The effect of instruction on the incorrect attitudes of student-teachers toward the pupils
Defense Panel Chair
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Both layman and expert have long recognized that abiding attitudes are among the most important outcomes of the regulated experience which the school tries to confer. Although they are generally considered as "by-products," there has been a growing tendency to view them as equal or superior to the apparent primary objective of any course of instruction. It is the motivating and guiding effects of attitudes and values that make them so important in human affairs. They instigate and then sustain complex behaviors over long periods of time. They guide and cast an emotional coloring to many of one’s everyday routine. of character formation. Teachers in training have the obligation to become skilled not only in methods of teaching but also in learning to understand the children with whom they will work. They need to know not only the principles of human development and of psychology related to teaching but also to apply these principles to the analysis of individual situations. Student teaching is an attempt to bring the prospective teachers into actual situations that they will meet in the teaching field. They are given a chance to deal with the variety of situations and to handle a class in their own right. One of the principles education students are helped to understand is that no two individuals are identical. Every pupil has a pattern of growth all his own. Each is unique, different from all others. The teacher who dislikes children and does not understand them, even though his dislike may be secret or unconscious, will have difficulty in obtaining the confidence and loyalty which are so necessary to successful class management. Many student teachers view student teaching only as an opportunity for them to learn methods of teaching. They do not see it as one which provides opportunity to develop a high level of competence in all phases of the teacher's work. They fail to understand that student teaching is a part of the total program of professional laboratory experience, contacts with children, youth, and adults which contribute to the understanding of individuals, and guidance in the teachinglearning process. After working with hundreds of practice teachers who have come under the guidance of the present investigator, she has noted that most of the students know the methods of teaching but lack the understanding of the children with whom they work. Negative attitudes have an adverse effect on motivation in that they keep the individual away from certain goalstriving situations. A person who has acquired negative attitude towards something cannot learn to like or do that thing until he can be helped to "release the brakes" of his negative evaluation of it. Numerous experimental studies in recent years have pointed to the possibility of modifying even the most resistant attitudes by the application of appropriate stimuli. The usual method is to administer some measure of opinion to the group then to expose the component members to a definite experience which presumably possesses the power to alter a person’s outlook and finally to administer the opinion measure (or its equivalent) either immediately or after a lapse of time. Statement of the problem. In her dealings with practice teachers, the investigator observed that most of the practice teachers did not enjoy very much their work with children. It was observed that this fact was due to their incorrect attitudes toward the children whom they were teaching. - The investigator thought it might be worth studying whether or not these attitudes might be improved or changed. This study represents an attempt to find out the effect of instruction on the incorrect attitudes of these student teachers toward children and to determine the direction of the change, if an effect is observed, during the course of one semester. In order to find the answer to these questions, the students enrolled in Education N-9, a combined course of observation, participation, and practice teaching, were tested by means of an inventory to discover their attitudes toward children. They were then given direct instruction to help them improve these attitudes and then retested to determine whether or not their attitudes had improved. The method of the study is the one-group or single group method. Many researchers have used this method and have found it to be of practical value. According to Carter V. Good, this method is considered the simplest and most feasible for classroom use. W. A. McCall of Teachers College, Columbia University, characterizes this experiment as follows: A. one-group experiment has been conducted where one thing, individual, or group has applied to it some experimental factor and the resulting change or changes have been estimated or measured.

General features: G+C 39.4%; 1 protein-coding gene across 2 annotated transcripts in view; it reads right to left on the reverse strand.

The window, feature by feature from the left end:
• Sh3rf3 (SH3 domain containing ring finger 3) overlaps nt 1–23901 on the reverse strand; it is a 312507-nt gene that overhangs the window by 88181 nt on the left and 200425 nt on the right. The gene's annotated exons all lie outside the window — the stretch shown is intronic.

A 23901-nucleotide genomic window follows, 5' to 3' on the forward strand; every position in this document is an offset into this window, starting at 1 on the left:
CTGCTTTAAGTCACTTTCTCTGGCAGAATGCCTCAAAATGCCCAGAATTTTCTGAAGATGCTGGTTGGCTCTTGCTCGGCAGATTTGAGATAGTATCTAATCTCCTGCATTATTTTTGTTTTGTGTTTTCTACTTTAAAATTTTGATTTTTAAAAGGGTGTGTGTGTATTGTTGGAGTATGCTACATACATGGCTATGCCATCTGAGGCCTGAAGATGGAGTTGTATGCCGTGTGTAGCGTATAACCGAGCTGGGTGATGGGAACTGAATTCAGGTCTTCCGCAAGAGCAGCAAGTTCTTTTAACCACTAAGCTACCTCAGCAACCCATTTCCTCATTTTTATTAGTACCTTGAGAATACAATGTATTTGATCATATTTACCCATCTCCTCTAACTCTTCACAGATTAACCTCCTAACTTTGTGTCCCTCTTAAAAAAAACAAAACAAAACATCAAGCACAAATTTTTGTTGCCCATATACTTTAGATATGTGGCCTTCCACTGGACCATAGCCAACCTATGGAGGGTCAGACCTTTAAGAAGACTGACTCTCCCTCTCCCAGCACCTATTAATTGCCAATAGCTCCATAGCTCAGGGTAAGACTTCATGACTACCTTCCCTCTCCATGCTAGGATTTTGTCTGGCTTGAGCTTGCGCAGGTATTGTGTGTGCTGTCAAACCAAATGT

Introduction and statement of the problem
Gonzales, M. A. (1965). The effect of instruction on the incorrect attitudes of student-teachers toward the pupils (Unpublished Master’s thesis). Central Philippine University, Jaro, Iloilo City.
DepartmentSchool of Graduate Studies
DegreeMaster of Arts in Education
GSL Theses 378.242 G5892